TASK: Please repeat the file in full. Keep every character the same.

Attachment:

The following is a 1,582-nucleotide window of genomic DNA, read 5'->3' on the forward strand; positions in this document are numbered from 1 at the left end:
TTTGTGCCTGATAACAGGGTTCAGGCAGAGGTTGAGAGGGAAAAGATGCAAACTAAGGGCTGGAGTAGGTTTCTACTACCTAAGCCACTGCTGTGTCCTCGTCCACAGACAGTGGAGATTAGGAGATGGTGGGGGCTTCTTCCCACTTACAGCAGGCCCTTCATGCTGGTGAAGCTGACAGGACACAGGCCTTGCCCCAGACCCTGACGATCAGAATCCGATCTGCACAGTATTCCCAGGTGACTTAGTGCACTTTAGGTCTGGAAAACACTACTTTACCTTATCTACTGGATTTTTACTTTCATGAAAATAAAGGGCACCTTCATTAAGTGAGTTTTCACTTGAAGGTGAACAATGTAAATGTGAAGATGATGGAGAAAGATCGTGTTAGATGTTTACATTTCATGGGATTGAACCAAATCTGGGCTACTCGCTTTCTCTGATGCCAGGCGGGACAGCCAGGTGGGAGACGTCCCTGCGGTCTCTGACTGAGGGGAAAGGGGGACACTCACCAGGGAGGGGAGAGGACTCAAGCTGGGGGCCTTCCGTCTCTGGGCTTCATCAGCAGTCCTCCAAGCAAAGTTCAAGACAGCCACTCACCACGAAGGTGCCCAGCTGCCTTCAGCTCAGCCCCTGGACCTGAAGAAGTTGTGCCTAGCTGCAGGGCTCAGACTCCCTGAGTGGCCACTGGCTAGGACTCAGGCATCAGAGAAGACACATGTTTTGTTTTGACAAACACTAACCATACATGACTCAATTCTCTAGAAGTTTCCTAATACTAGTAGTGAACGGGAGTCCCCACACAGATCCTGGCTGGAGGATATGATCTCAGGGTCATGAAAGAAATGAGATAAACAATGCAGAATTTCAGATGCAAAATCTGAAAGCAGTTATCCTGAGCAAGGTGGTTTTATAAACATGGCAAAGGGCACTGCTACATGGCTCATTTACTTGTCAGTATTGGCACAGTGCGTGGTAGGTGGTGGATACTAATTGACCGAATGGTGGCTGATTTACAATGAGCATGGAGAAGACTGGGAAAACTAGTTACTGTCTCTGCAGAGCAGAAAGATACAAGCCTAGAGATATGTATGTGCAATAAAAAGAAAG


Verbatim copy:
The following is a 1,582-nucleotide window of genomic DNA, read 5'->3' on the forward strand; positions in this document are numbered from 1 at the left end:
TTTGTGCCTGATAACAGGGTTCAGGCAGAGGTTGAGAGGGAAAAGATGCAAACTAAGGGCTGGAGTAGGTTTCTACTACCTAAGCCACTGCTGTGTCCTCGTCCACAGACAGTGGAGATTAGGAGATGGTGGGGGCTTCTTCCCACTTACAGCAGGCCCTTCATGCTGGTGAAGCTGACAGGACACAGGCCTTGCCCCAGACCCTGACGATCAGAATCCGATCTGCACAGTATTCCCAGGTGACTTAGTGCACTTTAGGTCTGGAAAACACTACTTTACCTTATCTACTGGATTTTTACTTTCATGAAAATAAAGGGCACCTTCATTAAGTGAGTTTTCACTTGAAGGTGAACAATGTAAATGTGAAGATGATGGAGAAAGATCGTGTTAGATGTTTACATTTCATGGGATTGAACCAAATCTGGGCTACTCGCTTTCTCTGATGCCAGGCGGGACAGCCAGGTGGGAGACGTCCCTGCGGTCTCTGACTGAGGGGAAAGGGGGACACTCACCAGGGAGGGGAGAGGACTCAAGCTGGGGGCCTTCCGTCTCTGGGCTTCATCAGCAGTCCTCCAAGCAAAGTTCAAGACAGCCACTCACCACGAAGGTGCCCAGCTGCCTTCAGCTCAGCCCCTGGACCTGAAGAAGTTGTGCCTAGCTGCAGGGCTCAGACTCCCTGAGTGGCCACTGGCTAGGACTCAGGCATCAGAGAAGACACATGTTTTGTTTTGACAAACACTAACCATACATGACTCAATTCTCTAGAAGTTTCCTAATACTAGTAGTGAACGGGAGTCCCCACACAGATCCTGGCTGGAGGATATGATCTCAGGGTCATGAAAGAAATGAGATAAACAATGCAGAATTTCAGATGCAAAATCTGAAAGCAGTTATCCTGAGCAAGGTGGTTTTATAAACATGGCAAAGGGCACTGCTACATGGCTCATTTACTTGTCAGTATTGGCACAGTGCGTGGTAGGTGGTGGATACTAATTGACCGAATGGTGGCTGATTTACAATGAGCATGGAGAAGACTGGGAAAACTAGTTACTGTCTCTGCAGAGCAGAAAGATACAAGCCTAGAGATATGTATGTGCAATAAAAAGAAAG